American cities and towns are bleeding money right now. The pandemic has sent tax revenues falling off a cliff, and local governments are cutting services and laying off workers. As NPR's Jim Zarroli reports, help is on the way from the federal government, but it won't reach everyone.

JIM ZARROLI, BYLINE: Houston Mayor Sylvester Turner doesn't mince words about his city's plight right now. It is, he says, worse than a natural disaster.

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SYLVESTER TURNER: This virus has had a much deeper adverse impact on the city of Houston than Harvey did, when more rain fell on this city than any other city in the history of the country.

ZARROLI: Turner says, with stores and restaurants shut down and big conventions canceled, revenue from sales tax and fees has plummeted. The city faces a deficit of nearly $170 million. He's proposed temporary furloughs for 3,000 city employees in every department except police, fire and solid waste.

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TURNER: We will face the worst budgetary gap in the history of the city of Houston - 184 years old. And this will be the worst budget that we will be having to face.

ZARROLI: And it's not just Houston. More than a million government workers were laid off in April alone - parks workers in Dayton, Ohio, librarians in Tacoma, Wash. And even some very critical jobs are being lost, like a thousand firefighters all over the country.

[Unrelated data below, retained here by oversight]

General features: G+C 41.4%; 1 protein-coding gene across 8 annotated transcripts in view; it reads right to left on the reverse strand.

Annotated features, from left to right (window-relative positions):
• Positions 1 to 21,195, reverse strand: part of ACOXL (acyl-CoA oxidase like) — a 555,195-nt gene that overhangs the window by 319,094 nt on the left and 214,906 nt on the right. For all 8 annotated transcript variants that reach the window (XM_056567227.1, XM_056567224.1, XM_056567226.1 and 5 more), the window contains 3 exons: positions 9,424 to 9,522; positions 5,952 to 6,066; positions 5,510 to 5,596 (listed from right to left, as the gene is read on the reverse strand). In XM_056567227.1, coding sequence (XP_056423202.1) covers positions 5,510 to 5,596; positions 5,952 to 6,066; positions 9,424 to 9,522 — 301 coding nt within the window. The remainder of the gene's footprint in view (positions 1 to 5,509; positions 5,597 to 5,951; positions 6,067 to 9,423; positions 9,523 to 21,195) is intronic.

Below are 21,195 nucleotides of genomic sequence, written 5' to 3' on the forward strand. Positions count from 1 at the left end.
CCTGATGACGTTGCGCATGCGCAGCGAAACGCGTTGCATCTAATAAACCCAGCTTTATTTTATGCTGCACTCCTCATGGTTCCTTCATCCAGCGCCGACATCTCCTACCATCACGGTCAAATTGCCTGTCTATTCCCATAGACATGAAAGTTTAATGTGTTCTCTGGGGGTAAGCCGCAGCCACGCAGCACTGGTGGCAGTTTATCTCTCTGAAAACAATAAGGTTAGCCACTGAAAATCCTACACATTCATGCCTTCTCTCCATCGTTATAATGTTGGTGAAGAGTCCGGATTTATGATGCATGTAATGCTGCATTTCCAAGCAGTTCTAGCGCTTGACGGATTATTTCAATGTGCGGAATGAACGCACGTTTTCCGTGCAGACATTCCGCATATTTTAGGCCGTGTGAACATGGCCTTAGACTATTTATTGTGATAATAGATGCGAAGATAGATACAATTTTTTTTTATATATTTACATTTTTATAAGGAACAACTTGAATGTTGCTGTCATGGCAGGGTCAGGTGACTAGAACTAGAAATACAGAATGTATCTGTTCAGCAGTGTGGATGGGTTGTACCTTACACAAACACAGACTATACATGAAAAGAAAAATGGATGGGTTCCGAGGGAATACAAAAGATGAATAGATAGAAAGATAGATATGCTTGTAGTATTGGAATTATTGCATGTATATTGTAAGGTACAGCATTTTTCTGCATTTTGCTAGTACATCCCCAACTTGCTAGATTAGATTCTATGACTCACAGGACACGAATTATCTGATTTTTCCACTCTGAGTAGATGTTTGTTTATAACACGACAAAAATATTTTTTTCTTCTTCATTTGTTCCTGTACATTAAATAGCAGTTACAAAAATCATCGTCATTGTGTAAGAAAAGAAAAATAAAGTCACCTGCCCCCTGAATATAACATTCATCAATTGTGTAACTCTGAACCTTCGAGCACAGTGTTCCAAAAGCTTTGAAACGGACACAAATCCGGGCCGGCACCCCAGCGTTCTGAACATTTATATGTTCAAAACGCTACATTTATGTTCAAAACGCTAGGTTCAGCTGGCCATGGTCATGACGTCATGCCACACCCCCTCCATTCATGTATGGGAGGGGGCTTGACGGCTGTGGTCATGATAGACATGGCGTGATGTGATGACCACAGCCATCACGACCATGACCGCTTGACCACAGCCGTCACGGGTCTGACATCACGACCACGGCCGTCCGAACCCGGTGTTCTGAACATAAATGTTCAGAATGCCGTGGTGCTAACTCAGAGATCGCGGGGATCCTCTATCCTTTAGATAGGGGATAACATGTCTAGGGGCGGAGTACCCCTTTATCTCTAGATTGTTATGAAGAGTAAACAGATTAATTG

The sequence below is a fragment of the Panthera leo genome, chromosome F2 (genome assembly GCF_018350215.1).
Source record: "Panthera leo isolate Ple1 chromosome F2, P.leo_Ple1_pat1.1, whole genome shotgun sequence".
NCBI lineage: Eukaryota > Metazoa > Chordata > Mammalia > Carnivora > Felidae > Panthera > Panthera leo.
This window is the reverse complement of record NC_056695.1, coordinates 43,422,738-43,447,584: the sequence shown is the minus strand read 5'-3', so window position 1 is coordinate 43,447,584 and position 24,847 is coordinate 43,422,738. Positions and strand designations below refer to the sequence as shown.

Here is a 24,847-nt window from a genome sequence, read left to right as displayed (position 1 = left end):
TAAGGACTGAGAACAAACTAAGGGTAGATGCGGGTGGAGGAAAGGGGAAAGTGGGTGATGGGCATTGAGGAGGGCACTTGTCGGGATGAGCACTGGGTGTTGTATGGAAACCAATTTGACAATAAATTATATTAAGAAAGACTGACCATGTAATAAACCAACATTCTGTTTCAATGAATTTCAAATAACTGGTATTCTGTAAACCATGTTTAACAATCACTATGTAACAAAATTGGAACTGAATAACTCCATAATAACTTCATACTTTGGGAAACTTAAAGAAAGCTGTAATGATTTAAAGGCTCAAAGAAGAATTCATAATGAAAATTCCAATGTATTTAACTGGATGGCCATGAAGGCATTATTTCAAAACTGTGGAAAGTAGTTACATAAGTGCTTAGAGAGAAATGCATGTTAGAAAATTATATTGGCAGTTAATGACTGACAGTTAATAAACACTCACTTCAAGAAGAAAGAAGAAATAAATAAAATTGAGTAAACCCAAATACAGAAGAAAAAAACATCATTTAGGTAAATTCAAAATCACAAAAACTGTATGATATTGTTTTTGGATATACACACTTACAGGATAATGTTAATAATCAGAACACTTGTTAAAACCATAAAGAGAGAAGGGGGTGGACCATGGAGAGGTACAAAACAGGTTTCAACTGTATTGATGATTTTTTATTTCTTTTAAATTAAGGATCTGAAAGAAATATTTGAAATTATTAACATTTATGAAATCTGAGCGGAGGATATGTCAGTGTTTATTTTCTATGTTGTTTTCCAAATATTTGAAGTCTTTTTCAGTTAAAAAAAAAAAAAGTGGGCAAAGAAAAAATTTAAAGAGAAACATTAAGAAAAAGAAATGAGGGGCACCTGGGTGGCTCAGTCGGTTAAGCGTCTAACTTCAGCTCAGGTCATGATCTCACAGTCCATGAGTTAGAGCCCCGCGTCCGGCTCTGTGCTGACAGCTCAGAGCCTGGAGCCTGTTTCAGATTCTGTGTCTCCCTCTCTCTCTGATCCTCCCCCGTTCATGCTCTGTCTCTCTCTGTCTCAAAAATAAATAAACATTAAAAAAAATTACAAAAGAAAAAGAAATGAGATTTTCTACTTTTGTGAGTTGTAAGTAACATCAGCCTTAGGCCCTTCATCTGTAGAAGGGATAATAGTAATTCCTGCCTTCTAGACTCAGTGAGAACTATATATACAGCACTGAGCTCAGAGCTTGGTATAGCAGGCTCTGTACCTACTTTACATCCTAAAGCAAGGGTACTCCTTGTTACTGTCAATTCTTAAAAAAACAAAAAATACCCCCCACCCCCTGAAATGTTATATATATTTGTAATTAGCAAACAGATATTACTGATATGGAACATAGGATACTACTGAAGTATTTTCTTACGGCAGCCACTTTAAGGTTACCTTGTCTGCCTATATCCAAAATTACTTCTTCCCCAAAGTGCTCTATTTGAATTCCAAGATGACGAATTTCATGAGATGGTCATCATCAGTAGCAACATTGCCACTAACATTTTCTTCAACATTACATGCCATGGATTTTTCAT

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UNIDENTIFIED JOURNALIST: Just six years out of bankruptcy, and the city of Detroit is facing another major money challenge. Like the entire...

ZARROLI: Detroit has had to cut the pay and hours of most of its employees. With its casinos closed, the city has lost an important source of funding. And the economy tends to decline well before tax revenues fall off, which means things are only going to get worse for cities everywhere, says Emily Brock of the Government Finance Officers Association.

EMILY BROCK: We will see an intense drop in sales tax and especially in your income tax collection between now and November, December. And certainly, we're looking two years out.

ZARROLI: There is some help coming. The Federal Reserve has set up a new $500 billion loan program to help cities and states weather the downturn.

BROCK: For the first time in our nation's history, the federal government has become a lender to state and local governments. This is unprecedented. This is a whole new ball of wax.

ZARROLI: Congress also included $150 billion for state and local governments in the CARES Act. But, like the Fed's lending program, the money only goes to large cities. It won't help places like Newport News, Va. The city is still trying to figure out how much revenue will fall. In the meantime, Mayor McKinley Price says the city has decided to scrap plans for new projects such as a downtown parking garage.

MCKINLEY PRICE: You know, we can't jeopardize our safety services like our fire, you know, and police. So we have to make sure the - those things are in the forefront before we look at projects on the wish list.

ZARROLI: Projects like these are meant to help lure businesses into the city, so Pryce says cancelling them could affect the city's economy far into the future.

PRICE: So, you know, it's kind of a domino effect when you start seeing things like that decrease.

ZARROLI: Even big cities that are getting money from the CARES Act are limited in how they can spend it. It can only be used for costs related to COVID-19. It's not supposed to be used for regular operating expenses. That means cities could eventually see trash piling up, potholes going unfilled and fewer cops on the beat.

Jim Zarroli, NPR News. Transcript provided by NPR, Copyright NPR.